Juan Antonio Bardem (1922-2002) is a key cineaste if one wants to understand the evolution of Spanish cinema and its place in the history of European and World cinemas today. Since the 1950s, Bardem contested official nationalist cinema with often hermetic and symbolic narratives that spoke about Francoism’s cultural backwardness, its rigid religious and moral values, and its strict repression against those who lost the Civil War. With major critical and commercial successes as Muerte de un ciclista/Death of a cyclist (1955), Calle Mayor/Main Street (1956), Bardem achieved world recognition as an auteur, and started a career characterised by a clear fetish, hybridised transnational aestheticism. His cinema’s promiscuous relationship with Italian Neorealim and the conventions of the Hollywood genre film would eventually favour a hybrid cinema, which influenced the representation and the expression of identity within the national environment of Francoism. Due in part to the implications of European co-productions and in part to Bardem’s prolific use of intertextuality and obsessive focus on the “other cinemas” as an aesthetic and cultural starting point that both suited his political vision of nationhood and his vision of cinema as an industry, the national character or Spanishness of his films was gradually compromised. Using Mark Betz research on European co-productions during the 1950s and 1960s, this article also explores how the use of foreign actors and intra-national dubbing bespoke a political and aesthetic detachment, and how commercial and marketing strategies might have ended up suffocating identity and political detachment. I argue that while the Francoist’s enforced policy of dubbing foreign films into neutral Castilian Spanish helped nationalise foreign cinema and avoid international cultural and political intoxications, the use of foreign actors to represent Spanish roles in the films of Bardem contributed to a cancellation of the nationalistic purposes of such policies. Bardem’s cinema, although maintaining a detached position vis-à-vis Francoist official national narratives and aesthetics, was able to communicate Spanishness from the perspective of dissidence as long as his films were read as art cinema that contested other national cinema. On the other hand, the increasing tendency of co-productions with the purpose of counteracting or levelling up with the hegemony of Hollywood in Europe proved that the imbricate hybridised internalisation not only cancelled national discourses but also the identity of films, and as a consequence, of the director.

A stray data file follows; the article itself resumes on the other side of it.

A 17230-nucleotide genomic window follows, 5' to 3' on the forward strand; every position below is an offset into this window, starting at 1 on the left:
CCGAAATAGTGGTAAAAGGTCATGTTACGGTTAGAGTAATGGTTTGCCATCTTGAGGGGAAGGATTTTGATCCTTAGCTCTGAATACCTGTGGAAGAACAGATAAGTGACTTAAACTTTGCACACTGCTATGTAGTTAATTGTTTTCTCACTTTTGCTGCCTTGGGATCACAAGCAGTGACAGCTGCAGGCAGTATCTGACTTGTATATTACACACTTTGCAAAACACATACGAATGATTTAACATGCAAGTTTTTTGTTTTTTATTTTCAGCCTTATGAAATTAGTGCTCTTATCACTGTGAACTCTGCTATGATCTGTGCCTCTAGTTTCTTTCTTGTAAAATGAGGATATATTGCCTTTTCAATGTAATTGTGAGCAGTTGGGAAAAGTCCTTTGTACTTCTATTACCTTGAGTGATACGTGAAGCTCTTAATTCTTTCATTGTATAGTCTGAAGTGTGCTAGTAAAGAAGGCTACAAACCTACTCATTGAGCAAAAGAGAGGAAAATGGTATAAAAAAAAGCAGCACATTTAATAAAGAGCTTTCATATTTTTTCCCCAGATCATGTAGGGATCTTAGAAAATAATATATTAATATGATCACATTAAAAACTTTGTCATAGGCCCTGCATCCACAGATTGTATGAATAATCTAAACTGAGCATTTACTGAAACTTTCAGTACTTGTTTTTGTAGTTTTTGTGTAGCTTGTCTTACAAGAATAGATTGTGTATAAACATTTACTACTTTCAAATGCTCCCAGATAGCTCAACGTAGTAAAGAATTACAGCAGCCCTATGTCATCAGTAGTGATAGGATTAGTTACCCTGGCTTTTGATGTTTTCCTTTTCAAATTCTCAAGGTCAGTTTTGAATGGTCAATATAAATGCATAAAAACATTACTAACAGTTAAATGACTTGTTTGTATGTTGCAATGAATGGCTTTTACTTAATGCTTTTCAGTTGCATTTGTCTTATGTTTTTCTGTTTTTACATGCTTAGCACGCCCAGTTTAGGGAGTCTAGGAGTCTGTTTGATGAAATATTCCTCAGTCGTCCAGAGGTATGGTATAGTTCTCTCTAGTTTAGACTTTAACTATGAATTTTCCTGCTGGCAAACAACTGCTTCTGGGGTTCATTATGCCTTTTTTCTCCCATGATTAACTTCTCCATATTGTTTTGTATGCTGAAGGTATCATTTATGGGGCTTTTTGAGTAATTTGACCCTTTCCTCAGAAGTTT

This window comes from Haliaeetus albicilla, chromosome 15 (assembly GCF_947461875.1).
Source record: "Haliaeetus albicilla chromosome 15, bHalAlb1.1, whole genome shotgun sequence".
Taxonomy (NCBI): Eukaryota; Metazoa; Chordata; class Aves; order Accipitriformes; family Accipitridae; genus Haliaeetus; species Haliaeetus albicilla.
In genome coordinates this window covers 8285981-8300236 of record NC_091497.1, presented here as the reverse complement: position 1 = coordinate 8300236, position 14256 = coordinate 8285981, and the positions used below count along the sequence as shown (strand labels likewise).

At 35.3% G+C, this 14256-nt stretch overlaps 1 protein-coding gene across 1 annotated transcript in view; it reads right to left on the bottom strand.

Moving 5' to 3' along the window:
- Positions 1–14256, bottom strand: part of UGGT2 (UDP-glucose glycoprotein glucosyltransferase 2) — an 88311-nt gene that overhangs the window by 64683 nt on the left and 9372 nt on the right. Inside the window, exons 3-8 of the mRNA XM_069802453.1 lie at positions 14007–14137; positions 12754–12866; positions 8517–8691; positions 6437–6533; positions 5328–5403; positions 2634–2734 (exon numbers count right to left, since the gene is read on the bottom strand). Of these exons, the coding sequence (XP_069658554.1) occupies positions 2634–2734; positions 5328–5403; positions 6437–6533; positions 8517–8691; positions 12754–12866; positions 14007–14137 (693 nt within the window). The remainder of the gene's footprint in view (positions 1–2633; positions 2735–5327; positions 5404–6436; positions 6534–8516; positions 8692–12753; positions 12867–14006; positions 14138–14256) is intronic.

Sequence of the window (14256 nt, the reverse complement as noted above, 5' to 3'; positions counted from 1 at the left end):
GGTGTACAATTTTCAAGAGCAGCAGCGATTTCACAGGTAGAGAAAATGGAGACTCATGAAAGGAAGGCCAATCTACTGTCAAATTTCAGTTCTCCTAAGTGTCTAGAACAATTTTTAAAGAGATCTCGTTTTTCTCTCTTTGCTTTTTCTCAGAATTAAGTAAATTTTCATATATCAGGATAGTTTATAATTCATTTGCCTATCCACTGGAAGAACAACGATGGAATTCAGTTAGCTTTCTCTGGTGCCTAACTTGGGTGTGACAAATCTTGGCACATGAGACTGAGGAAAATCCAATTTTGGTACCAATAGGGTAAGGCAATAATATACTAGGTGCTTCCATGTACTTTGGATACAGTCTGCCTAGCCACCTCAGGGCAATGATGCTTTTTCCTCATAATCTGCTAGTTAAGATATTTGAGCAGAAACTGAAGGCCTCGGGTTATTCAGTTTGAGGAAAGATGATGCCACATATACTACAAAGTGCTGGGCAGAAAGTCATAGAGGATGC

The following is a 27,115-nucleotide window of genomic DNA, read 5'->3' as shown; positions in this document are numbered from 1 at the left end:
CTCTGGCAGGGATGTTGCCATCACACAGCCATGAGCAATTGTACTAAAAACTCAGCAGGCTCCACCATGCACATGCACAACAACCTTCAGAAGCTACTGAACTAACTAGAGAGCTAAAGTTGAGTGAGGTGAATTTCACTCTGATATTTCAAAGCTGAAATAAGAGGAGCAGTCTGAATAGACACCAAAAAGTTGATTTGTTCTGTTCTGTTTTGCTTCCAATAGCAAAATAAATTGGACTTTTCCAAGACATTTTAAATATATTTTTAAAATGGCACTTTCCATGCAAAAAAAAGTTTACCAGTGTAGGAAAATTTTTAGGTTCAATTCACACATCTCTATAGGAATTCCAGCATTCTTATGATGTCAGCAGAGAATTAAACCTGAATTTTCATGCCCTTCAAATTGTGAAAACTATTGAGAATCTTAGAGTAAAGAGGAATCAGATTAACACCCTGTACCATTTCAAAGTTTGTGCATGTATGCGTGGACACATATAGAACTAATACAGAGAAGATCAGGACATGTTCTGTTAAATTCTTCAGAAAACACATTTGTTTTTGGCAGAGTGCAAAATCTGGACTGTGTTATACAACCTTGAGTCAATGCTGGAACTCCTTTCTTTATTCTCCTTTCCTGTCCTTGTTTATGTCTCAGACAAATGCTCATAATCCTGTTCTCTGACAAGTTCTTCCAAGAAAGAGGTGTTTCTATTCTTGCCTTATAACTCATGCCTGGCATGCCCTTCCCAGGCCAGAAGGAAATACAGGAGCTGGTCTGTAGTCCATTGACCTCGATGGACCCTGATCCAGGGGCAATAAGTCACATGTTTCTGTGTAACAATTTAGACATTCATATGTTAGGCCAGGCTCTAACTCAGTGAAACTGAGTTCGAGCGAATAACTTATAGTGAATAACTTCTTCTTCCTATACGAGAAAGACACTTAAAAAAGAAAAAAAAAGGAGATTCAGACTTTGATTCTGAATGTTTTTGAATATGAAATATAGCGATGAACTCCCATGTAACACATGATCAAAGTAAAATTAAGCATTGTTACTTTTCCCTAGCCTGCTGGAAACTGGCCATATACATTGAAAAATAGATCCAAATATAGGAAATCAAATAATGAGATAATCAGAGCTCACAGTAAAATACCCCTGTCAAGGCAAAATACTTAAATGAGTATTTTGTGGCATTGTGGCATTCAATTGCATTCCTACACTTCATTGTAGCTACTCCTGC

Keywords: J.A. Bardem, Spanish Cinema, Transnational Cinema, Pastiche, Subtitles and nationality, European cinema
How to Cite:
Urda J., (2015) “Images and Voices from Beyond the National: How the ‘Trans’ Affected Spanishness in the Cinema of J.A. Bardem”, Studies in Arts and Humanities 1(2), p.24-38. doi: https://doi.org/10.18193/sah.v1i2.33